Endometriosis affects 176 million women around the globe. Endometriosis is a chronic condition that occurs when tissue that lines a woman’s uterus, called the endometrium, starts to spread in other parts of the body, such as within the pelvis, ovaries, fallopian tubes, uterus and bladder. Common symptoms include dysmenorrhoea, dyspareunia, non-cyclic pelvic pain, and subfertility. The name of this condition is derived from the word "endometrium" which is the tissue that lines the uterus. During menstruation, endometrial tissues arrive in the abdominal cavity through the fallopian tubes, adhere to the peritoneal lining and develop into endometriotic lesions.
Although the exact cause of endometriosis is still not known, it is highly likely that specific genes predispose women to develop the disease. Thus, women are at high risk of developing endometriosis if their mother and/or sister are also affected. During menstruation, hormones cause the lining of the uterus to thicken in preparation for a possible pregnancy. When the egg does not get fertilized, the tissue breaks down and exits through the vagina. Endometriosis happens when those hormones trigger similar thickening and bleeding in the tissue growing outside the uterus. This often makes women bleed more during the period, but not always. It is an enigmatic disease that could start at birth.
Types of Endometriosis
i. Superficial Peritoneal Endometriosis: This is the most common type of endometriosis. Small deep lesions involve the peritoneum. The lesions do not invade the space underlying the peritoneum.
ii. Cystic Ovarian Endometriosis: Sometimes, women with endometriosis can develop endometrioma in their ovaries which is considered as most potential threat to a woman’s reproductive potential. Ovarian endometrium forms dark fluid-filled cavities called cysts or endometrioma. The cysts are known as chocolate cysts.
iii. Deep Endometriosis: The least common subtype of endometriosis is deeply infiltrating endometriosis. It is so named because it is found deep within the tissue or organ. In this type of endometriosis, lesions invade organs that are near the uterus and beyond the surface of the peritoneum.
Causes & Symptoms of Endometriosis
The causes of endometriosis are still unclear. One theory suggests that some of the endometrial tissues pass back through the fallopian tubes into the pelvic cavity during menstruation along with menstrual blood. This is known as retrograde menstruation. Another theory states that endometrial tissue may travel and implant via blood or lymphatic channels and spread like cancer cells. A third theory suggests that cells lining the pelvic organs may transform into endometrial cells.
The symptoms of endometriosis include excessive menstrual cramps, pain during intercourse, heavy menstrual flow, infertility, painful urination, painful bowel movements and gastrointestinal problems.
Endometriosis and Infertility
Endometriosis is associated with an increased risk of infertility. It is thought that endometrial tissue can inhibit the release of the egg from the ovary and distorts the fallopian tube so that they are unable to pick up the egg after ovulation, thus making it difficult for the sperm to meet the egg. Impaired implantation of the fertilized egg is another cause of infertility.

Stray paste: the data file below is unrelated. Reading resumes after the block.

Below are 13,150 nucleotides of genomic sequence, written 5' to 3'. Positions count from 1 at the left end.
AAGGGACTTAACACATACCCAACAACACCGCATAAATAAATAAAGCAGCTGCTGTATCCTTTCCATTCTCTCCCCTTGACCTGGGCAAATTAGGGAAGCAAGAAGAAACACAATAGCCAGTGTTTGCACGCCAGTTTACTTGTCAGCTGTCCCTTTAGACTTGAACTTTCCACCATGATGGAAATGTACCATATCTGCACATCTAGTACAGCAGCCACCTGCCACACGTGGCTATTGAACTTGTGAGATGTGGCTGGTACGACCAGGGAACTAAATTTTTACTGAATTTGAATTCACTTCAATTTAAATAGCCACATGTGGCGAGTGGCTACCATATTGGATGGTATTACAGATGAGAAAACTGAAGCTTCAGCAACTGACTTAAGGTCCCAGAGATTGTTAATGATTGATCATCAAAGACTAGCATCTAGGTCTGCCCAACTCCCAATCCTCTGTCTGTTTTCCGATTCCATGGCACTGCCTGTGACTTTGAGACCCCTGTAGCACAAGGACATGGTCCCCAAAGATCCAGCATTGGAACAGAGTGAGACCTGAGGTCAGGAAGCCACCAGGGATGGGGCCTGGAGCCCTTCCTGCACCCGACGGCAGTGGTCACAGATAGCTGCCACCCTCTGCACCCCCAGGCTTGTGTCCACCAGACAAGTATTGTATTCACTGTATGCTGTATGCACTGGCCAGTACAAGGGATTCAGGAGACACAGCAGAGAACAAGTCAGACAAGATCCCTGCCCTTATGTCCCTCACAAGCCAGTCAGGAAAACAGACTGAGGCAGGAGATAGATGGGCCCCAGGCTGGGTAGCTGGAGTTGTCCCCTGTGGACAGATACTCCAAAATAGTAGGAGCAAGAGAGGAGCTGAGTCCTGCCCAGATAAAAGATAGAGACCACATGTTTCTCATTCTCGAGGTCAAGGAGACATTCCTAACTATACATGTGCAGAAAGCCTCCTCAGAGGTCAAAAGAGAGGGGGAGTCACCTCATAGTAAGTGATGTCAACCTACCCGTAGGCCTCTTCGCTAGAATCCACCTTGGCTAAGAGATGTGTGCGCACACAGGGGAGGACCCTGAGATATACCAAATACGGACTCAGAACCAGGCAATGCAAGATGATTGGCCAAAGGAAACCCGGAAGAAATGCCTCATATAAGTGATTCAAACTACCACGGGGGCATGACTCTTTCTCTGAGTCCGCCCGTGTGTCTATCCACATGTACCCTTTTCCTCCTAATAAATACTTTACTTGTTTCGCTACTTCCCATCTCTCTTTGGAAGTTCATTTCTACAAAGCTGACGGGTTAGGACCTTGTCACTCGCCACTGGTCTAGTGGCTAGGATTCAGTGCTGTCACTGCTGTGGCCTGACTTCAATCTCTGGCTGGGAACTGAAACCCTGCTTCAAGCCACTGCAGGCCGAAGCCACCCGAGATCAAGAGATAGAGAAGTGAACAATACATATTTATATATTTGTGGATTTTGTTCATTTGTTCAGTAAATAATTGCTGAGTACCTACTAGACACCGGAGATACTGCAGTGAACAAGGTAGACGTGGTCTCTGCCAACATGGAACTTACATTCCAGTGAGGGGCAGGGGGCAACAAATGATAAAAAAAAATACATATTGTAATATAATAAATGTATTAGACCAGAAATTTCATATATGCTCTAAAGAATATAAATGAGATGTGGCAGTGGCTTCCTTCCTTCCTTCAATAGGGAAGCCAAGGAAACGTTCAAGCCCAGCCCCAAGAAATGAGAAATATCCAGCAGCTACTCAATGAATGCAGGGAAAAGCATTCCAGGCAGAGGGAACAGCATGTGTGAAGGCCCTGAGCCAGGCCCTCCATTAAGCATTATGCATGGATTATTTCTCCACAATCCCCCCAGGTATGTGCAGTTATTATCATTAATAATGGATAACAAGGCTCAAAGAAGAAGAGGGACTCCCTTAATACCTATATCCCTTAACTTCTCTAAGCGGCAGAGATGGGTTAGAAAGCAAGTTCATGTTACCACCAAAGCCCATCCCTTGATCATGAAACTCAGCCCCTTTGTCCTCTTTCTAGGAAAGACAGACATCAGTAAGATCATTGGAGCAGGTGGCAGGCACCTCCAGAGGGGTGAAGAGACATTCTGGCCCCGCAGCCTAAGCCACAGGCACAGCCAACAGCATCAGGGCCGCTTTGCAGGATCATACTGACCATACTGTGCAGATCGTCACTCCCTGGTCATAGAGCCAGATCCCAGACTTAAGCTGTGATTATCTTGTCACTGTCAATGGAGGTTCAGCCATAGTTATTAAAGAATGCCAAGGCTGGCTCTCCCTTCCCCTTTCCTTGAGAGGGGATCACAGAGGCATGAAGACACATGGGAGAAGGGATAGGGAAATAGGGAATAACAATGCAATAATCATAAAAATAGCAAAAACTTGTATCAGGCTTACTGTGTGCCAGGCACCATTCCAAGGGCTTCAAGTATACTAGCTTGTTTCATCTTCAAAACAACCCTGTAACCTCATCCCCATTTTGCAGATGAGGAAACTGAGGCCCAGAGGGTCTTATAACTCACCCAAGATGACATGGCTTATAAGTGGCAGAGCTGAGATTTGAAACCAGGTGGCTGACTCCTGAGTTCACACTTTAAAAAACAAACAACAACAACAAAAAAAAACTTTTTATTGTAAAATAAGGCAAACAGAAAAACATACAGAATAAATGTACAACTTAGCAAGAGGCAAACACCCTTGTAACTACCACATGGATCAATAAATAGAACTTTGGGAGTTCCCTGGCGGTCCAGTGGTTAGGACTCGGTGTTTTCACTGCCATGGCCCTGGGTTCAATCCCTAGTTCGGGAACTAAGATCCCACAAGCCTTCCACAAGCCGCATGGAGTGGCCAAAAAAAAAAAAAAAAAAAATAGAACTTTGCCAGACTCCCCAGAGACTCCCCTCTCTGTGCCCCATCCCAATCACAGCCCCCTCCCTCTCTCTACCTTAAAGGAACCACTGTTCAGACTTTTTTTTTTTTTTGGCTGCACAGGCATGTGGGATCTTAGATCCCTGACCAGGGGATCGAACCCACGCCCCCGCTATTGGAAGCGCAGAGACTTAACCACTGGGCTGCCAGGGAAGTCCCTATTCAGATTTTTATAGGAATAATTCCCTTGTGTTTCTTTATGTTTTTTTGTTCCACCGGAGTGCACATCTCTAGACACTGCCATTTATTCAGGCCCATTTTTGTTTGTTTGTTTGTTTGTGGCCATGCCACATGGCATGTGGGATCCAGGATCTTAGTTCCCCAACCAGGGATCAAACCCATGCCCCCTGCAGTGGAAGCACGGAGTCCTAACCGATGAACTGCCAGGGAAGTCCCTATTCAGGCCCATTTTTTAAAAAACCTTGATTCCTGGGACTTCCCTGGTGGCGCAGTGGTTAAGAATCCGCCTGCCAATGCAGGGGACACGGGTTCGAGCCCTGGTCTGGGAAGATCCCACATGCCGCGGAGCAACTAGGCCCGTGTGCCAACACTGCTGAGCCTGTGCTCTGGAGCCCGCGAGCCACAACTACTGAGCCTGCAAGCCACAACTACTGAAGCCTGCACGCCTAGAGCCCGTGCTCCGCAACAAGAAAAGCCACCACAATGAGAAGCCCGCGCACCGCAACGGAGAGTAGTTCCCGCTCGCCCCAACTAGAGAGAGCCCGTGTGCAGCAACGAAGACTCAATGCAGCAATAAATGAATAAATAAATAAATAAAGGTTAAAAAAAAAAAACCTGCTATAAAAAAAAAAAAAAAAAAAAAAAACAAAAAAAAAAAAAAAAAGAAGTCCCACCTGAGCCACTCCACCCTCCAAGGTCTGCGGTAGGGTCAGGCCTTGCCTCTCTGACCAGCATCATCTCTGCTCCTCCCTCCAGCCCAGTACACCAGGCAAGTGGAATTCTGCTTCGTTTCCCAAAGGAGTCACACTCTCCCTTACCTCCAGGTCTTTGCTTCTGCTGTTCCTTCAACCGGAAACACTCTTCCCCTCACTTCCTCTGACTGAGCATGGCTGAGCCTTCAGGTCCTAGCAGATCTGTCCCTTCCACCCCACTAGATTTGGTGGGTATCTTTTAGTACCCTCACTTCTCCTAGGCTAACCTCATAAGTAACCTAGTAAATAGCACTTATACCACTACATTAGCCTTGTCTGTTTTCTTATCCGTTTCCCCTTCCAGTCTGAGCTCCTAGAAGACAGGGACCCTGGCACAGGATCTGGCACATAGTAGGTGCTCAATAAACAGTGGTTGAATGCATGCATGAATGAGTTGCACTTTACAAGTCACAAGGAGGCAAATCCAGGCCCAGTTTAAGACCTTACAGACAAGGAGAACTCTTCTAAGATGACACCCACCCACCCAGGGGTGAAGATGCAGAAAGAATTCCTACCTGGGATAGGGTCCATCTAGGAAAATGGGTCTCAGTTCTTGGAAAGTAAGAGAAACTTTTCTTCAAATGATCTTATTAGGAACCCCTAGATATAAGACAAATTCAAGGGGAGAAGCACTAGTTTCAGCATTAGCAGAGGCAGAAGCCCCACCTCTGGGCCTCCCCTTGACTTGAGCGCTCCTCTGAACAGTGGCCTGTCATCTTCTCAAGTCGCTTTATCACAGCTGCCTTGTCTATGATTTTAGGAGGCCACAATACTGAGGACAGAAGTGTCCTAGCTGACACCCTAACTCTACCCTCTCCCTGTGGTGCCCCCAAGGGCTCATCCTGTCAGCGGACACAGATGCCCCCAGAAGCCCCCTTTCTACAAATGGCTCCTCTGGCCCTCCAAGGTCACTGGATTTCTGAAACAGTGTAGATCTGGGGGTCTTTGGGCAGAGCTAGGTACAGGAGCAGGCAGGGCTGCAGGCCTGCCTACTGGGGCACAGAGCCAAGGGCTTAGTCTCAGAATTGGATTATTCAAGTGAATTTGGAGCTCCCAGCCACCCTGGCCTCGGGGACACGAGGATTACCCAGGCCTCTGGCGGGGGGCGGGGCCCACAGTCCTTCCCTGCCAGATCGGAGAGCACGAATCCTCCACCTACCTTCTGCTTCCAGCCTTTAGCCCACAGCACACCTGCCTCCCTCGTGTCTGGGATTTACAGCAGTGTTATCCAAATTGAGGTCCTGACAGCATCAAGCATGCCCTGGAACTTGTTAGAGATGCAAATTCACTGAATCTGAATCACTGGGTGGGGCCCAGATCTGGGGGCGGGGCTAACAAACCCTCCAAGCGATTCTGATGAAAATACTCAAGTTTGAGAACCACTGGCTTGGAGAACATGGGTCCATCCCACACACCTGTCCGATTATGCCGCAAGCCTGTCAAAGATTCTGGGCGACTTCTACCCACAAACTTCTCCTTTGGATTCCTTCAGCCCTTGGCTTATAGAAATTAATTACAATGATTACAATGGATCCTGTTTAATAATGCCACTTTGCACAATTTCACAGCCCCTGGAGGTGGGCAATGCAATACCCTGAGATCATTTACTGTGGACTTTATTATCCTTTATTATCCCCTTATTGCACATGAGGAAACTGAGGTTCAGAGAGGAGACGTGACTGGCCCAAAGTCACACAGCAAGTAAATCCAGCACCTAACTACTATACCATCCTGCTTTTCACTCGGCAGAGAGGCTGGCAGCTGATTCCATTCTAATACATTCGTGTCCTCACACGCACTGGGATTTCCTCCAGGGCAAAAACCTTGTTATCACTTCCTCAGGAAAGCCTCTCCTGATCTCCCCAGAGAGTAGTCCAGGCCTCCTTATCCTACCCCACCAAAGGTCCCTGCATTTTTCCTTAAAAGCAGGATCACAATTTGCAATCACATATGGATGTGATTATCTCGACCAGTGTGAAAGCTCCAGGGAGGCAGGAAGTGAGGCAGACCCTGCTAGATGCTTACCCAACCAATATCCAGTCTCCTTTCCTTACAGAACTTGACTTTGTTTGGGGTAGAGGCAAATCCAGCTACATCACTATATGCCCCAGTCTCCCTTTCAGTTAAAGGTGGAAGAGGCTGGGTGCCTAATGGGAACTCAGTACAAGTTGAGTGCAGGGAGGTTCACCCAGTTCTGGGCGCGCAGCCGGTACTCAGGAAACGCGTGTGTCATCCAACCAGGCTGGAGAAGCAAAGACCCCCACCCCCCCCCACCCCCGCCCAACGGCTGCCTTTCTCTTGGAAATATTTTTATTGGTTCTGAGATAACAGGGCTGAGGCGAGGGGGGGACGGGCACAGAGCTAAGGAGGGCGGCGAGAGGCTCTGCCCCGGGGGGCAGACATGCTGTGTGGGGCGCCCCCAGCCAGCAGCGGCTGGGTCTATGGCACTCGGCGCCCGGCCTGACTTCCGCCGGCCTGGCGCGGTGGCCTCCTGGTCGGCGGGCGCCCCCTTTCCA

Endometriosis is a chronic disease. Currently, there is no known cure for endometriosis, but the symptoms can be managed by different treatment options. Treatment for endometriosis may include:
i. Pain medications: Nonsteroidal anti-inflammatory drugs are the first-choice drugs such as ibuprofen, naproxen or other over-the-counter analgesics, can help reduce endometriosis pain.
ii. Hormonal Therapy: Hormone therapy can be used to treat endometriosis-associated pain. These treatments stop the ovaries from producing hormones and prevent ovulation. This therapy includes
a) Oral Contraceptives: A combination of estrogen and progestin hormones prevents ovulation and reduces menstrual flow.
b) Progestins: If oral contraceptives start showing side effects, often a progestin is given as second-line therapy. Progestin inhibits estrogen and the growth of the endometrium. They may have more side effects than an oral contraceptive.
c) Gonadotropin-releasing hormone (GnRH) agonist: GnRH medicines stop ovarian hormone production, creating a sort of “medical menopause”. For example: Lupron stops the production of estrogen and progestin and is highly effective at relieving endometriosis. They are given by injection.
d) Danazol: Danazol is a hormone derived from the male hormone testosterone. It also can be very effective at reducing endometriosis by stopping the release of hormones responsible for the menstrual cycle. However, it may cause side effects such as hair growth or acne.
iii. Surgical Treatments: Sometimes, surgical techniques may provide short-term relief from endometriosis-associated pain. Surgical treatments include laparoscopy, laparotomy and hysterectomy (surgical removal of the uterus).
Lifestyle changes pose a significant impact on endometriosis. Increased physical activity, drinking plenty of water, quitting smoking, avoiding drinking alcohol and caffeine may reduce the risk of endometriosis. Additionally, an early diagnosis and treatment can prevent the development of endometriosis. Besides conventional strategies, new therapies will likely be introduced in the coming years. Given that endometriosis is common amongst women during reproductive life span, it is imperative that quality research continues to be executed so that this disease may be better understood and optimally treated.